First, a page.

Sometimes, it just helps to stop wrestling with frustratingly unyielding puzzles, and find something to
This time, though, I took the back door in to find a suitable batch to index. Usually, I go straight to the "Indexing" button on the drop-down menu after signing in to FamilySearch. There, I can just conveniently click on "Find a Project" and search for one in a region of personal interest. That way, I can, say, work on naturalization records in New York City in hopes of someday finding my grandfather's family, or work on Chicago records to trace my father-in-law's Irish immigrant roots.
This time, though, I tried a different way to access a record set to index. A short while back, I had noticed that FamilySearch had made some more changes to their website, one of them being that when you search for a specific location's record sets, the website conveniently suggests available training opportunities related to that geographic area—and then, also mentions specific record sets that are in need of volunteers to index them. You can see this in action if, instead of cutting straight to the chase on the "Search - Records" route and filling in names and dates in the dialog box, you let your cursor hover over the various parts of the big map that fills the other side of the page.
Have you ever noticed that, if you hover over a region on that map and then click your mouse, a pop-up box lets you drill down to more specific locations? For instance, if I hover over the map of Europe and click, the site gives me the option of choosing from each of the specific countries which comprise that continent.
I have done that for North America—and particularly the United States, where most of my research is concentrated—so many times before. But last week I noticed that, once I selected the specific state I was researching, a column on the left suggested specific indexing projects for that state which were in need of help that very moment.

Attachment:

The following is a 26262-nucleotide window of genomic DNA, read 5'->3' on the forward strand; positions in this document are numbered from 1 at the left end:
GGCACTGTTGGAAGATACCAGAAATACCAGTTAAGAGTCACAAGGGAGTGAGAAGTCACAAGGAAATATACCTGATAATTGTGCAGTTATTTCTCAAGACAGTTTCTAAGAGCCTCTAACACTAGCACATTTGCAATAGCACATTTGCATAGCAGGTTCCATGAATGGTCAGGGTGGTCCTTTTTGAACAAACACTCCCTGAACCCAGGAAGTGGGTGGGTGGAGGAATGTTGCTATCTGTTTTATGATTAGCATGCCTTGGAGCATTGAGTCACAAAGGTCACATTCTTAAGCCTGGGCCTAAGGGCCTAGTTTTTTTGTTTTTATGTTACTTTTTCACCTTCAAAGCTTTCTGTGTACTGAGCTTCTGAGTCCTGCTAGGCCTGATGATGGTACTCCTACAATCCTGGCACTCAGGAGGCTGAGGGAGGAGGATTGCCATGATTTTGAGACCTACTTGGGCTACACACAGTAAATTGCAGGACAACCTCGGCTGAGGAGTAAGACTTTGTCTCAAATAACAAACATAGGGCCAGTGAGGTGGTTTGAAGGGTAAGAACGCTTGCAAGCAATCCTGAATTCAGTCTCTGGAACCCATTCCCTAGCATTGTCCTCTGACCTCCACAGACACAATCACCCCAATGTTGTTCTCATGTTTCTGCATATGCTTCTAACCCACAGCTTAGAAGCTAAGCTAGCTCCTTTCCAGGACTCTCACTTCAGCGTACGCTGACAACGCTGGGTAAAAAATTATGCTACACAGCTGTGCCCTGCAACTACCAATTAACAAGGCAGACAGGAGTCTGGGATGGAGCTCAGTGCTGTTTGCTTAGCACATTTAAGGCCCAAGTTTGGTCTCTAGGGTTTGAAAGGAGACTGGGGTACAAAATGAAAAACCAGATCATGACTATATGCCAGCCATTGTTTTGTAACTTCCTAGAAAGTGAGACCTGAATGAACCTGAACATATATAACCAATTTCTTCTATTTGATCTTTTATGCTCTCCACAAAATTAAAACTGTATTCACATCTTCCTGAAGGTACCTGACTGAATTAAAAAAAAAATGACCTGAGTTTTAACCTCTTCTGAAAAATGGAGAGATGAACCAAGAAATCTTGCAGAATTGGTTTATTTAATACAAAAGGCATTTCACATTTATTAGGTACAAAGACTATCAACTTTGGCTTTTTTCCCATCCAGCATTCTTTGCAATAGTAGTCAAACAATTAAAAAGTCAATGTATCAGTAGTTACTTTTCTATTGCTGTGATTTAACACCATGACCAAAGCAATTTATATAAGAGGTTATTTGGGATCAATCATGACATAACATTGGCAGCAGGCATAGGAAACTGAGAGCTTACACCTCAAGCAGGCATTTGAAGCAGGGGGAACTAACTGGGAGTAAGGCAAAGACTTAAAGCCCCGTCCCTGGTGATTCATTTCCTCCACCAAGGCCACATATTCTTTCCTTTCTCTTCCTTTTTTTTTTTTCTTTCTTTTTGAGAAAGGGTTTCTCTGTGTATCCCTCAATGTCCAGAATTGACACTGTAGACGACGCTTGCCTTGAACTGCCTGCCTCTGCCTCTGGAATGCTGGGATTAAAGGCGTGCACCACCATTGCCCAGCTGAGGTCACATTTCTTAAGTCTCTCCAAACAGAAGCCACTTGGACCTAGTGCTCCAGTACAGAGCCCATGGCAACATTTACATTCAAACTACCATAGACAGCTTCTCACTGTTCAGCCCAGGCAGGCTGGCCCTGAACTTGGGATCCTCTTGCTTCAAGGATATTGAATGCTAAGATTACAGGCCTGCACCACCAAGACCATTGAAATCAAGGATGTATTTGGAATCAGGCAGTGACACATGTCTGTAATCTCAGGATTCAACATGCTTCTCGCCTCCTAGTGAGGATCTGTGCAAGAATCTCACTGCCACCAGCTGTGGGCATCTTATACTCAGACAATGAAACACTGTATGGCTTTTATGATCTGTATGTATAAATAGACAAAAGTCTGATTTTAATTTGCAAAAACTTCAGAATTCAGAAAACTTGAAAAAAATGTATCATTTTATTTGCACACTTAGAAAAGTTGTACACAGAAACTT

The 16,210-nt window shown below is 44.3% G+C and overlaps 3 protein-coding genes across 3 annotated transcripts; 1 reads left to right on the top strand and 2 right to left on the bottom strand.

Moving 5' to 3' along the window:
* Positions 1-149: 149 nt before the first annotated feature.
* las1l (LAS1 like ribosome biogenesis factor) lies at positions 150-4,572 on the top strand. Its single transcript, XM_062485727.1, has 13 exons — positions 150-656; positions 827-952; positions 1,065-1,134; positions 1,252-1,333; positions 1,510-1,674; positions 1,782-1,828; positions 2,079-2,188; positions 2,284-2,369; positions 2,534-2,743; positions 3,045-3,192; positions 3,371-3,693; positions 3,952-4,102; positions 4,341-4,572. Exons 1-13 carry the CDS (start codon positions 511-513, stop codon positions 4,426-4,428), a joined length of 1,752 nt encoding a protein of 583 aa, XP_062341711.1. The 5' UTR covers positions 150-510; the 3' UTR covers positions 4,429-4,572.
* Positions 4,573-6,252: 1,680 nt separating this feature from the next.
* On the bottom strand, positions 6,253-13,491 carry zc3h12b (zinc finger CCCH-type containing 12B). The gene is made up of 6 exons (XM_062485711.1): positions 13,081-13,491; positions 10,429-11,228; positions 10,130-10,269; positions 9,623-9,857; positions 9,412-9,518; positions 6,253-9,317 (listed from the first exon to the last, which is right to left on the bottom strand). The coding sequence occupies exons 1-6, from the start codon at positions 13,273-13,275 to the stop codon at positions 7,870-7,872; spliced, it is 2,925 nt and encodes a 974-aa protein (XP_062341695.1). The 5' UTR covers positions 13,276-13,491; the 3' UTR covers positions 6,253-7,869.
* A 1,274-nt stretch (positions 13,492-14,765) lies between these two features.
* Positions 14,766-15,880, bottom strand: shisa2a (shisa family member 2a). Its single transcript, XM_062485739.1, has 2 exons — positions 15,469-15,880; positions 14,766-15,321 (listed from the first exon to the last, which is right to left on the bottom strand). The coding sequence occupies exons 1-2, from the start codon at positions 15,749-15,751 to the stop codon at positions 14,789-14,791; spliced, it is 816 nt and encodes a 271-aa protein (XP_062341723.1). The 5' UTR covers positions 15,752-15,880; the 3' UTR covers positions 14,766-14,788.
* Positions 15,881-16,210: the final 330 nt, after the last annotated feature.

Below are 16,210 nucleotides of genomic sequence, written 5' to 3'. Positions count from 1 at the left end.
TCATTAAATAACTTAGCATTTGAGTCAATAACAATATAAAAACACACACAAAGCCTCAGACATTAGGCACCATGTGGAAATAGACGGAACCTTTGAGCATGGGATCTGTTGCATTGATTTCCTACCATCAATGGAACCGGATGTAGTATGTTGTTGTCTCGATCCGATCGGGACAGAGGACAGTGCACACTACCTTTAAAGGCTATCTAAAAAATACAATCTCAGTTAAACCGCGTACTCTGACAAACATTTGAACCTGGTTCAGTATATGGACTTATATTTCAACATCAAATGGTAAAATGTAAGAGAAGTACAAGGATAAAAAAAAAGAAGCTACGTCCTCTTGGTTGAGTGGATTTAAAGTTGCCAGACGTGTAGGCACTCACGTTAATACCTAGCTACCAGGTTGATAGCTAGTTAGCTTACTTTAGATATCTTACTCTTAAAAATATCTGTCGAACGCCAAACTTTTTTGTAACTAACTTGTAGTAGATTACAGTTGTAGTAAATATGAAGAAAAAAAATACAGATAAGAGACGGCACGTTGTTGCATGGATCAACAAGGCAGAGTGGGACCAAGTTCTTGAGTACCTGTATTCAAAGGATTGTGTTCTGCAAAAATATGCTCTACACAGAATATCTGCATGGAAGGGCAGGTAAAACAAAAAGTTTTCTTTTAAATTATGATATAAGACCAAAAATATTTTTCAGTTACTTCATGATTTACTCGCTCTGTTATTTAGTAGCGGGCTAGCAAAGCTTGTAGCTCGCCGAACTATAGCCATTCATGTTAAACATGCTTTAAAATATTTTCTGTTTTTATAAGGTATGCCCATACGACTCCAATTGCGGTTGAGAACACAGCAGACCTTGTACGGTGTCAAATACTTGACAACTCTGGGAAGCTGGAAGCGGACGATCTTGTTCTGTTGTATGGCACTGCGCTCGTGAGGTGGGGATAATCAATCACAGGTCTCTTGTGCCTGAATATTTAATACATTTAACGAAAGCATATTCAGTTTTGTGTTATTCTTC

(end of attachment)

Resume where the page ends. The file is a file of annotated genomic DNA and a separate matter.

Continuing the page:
Since today was my specific day to complete some volunteer indexing, I thought I'd find a batch that way, instead of my usual route. I headed to Ohio, where I am currently floundering around, trying to locate old records—especially wills—having to do with my mother-in-law's uncooperative Rinehart ancestors.
While I couldn't find any current projects for my specific interest in Perry County, Ohio, I did notice a project on that left column looking for immediate help with Western Division Naturalization records in Cincinnati, Ohio. I thought I'd spend a few minutes on that project, and in no time, added a set of ten declarations of intent and petitions for citizenship to the available records which are now searchable (instead of browse-only).
I have found a few other such indexing suggestions in my research over the past week or ten days—some even in my own state of California, which rarely shows up in the list of needed indexing projects. Hopefully, this extra exposure is helping dispatch those record sets to the ranks of those we can easily search, benefiting so many people worldwide with the ease of finding those mystery relatives we seek.
And, strangely enough, it was nice to set aside thoughts of struggling with my impenetrable family mysteries for a day and just do some routine typing—and yet, know that, even if not for me, it's helping to make progress for someone out there.